3) We see the market in the pendings: If we want to see the current market we have to look at the pendings and listings. Let’s obviously give strong weight to properties that have actually sold, but we cannot ignore pendings to help us gauge the direction of prices for the current market. If we rely too heavily on sales from December and January alone, we might essentially undervalue properties because the market usually ticks up during the early part of the year (which we would see in the pendings). In other words, today’s higher pendings will close over the next 30-60 days and then show value increases on paper for March and April. But the truth is the value increases are actually happening right now. It just takes skill to be able to see the market before the change shows up in the stats. This is why have to give way more respect to pendings. I realize we don’t know the exact price of pending sales though, and that’s why we have to look at many examples of pendings rather than just one. In some markets pendings get into contract at ridiculous levels too, so we have to sift if the prices are realistic (that makes it even more tricky). If there are few listings in a neighborhood, we can look at competitive neighborhoods for more data because we don’t want to base the entire market on just one listing or pending. Let’s not forget to be in tune with where sales left off at the end of summer too.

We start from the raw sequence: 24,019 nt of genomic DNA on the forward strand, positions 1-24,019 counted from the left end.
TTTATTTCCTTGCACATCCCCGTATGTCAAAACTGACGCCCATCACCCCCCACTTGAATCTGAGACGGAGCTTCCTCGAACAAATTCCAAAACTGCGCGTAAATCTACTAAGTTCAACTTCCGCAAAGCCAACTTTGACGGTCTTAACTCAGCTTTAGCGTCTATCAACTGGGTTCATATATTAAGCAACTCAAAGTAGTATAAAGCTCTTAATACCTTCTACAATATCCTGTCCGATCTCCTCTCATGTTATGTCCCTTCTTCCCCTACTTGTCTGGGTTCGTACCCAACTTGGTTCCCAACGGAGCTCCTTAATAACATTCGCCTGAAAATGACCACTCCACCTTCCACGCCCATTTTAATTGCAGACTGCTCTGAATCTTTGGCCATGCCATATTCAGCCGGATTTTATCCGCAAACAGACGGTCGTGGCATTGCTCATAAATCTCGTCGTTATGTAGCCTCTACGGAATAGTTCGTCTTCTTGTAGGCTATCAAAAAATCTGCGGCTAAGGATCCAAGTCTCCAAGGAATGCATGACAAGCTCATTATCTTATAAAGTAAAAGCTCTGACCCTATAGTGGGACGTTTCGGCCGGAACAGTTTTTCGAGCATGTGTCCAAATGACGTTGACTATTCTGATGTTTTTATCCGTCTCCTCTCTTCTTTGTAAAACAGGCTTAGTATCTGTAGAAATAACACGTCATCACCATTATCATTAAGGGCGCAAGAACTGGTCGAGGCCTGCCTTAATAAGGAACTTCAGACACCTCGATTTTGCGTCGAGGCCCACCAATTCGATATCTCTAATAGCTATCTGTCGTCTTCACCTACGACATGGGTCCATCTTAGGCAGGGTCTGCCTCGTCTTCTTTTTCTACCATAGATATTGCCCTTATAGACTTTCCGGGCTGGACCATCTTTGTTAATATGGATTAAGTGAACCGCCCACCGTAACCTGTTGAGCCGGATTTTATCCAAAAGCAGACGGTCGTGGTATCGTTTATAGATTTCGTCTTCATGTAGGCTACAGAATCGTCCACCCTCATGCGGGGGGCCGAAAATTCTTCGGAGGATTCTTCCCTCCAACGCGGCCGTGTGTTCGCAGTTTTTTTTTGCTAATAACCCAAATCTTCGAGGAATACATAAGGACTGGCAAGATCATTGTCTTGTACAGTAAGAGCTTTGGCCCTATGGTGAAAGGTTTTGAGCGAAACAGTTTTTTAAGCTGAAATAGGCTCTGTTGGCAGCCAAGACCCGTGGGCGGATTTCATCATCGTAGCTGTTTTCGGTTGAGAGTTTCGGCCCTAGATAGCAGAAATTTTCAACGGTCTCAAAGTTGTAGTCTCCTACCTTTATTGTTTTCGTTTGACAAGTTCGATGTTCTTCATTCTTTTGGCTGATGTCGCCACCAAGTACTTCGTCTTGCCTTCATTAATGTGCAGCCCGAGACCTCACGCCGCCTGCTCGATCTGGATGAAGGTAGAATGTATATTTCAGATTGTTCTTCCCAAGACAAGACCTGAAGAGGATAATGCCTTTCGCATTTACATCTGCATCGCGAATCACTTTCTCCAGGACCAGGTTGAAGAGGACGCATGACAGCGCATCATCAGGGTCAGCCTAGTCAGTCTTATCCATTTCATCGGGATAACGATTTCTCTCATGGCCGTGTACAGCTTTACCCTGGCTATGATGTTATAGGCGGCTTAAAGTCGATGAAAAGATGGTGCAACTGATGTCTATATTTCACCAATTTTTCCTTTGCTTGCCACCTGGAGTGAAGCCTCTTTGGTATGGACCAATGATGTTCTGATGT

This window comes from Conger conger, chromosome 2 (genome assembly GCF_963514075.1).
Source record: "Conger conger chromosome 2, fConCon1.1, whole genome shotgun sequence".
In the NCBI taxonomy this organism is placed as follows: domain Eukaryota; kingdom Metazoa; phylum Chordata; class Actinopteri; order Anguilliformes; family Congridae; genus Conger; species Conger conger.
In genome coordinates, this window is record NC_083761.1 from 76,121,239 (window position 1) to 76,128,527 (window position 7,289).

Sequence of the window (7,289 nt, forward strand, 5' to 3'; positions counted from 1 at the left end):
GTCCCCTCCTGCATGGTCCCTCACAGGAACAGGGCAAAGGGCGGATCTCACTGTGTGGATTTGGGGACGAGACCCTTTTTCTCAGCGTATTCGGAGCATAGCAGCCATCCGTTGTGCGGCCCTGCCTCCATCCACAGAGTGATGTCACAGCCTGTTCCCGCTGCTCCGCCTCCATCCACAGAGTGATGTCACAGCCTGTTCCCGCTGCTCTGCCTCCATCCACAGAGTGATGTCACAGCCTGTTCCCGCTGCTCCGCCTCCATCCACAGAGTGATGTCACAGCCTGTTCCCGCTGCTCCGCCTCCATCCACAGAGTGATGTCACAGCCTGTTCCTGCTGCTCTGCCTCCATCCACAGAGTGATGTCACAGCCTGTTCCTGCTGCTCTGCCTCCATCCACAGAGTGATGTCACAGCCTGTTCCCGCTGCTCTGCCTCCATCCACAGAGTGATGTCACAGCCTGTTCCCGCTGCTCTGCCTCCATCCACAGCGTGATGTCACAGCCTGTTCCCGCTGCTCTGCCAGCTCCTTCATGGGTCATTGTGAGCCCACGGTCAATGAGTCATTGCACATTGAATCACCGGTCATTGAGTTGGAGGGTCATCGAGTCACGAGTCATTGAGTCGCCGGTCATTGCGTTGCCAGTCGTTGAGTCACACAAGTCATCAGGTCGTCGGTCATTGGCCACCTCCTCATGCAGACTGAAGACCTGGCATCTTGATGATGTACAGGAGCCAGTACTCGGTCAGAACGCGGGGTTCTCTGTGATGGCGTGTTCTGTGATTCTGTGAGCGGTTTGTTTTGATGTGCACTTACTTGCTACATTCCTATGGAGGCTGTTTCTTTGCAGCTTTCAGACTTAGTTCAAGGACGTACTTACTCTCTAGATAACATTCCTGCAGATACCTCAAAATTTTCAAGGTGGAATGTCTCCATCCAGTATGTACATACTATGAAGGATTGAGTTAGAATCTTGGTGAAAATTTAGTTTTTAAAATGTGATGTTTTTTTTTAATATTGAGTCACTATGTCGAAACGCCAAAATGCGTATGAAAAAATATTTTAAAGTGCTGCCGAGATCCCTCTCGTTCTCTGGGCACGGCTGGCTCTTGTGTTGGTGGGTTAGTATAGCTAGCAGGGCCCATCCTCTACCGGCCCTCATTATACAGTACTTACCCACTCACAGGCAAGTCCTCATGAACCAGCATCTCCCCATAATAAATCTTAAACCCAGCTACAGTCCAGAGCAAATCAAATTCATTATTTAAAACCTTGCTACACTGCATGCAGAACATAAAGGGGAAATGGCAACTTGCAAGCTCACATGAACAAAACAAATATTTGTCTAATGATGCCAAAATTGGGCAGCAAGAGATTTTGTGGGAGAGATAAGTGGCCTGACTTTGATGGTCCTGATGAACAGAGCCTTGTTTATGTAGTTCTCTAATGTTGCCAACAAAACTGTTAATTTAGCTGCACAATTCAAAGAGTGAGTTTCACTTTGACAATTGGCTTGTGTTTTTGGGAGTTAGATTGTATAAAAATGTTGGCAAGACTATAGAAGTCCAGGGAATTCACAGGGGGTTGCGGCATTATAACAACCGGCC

Appraisal class: I’m teaching a 3-hour class next week on Feb 22 at SAR called How to Think Like an Appraiser. I’d love to have you come. Details here.

DOWNLOAD 77 graphs HERE: Please download all graphs in this post (and more) here as a zip file (including a one-page quick stat sheet). See my sharing policy for 5 ways to share (please don’t copy verbatim). Thanks.

A Market Summary: The market is always interesting in the early part of the year because we are in a place where values have changed, but we don’t see the change in the sales stats yet. So there is a disconnect between reporting slow January data and how the market feels right now. What I mean is the median price softened last month by 3%, sales volume declined by 27% from December, and it took 3 days longer to sell a house than the previous month. If we didn’t know any better we’d say the market was tanking. But let’s back up and think through this.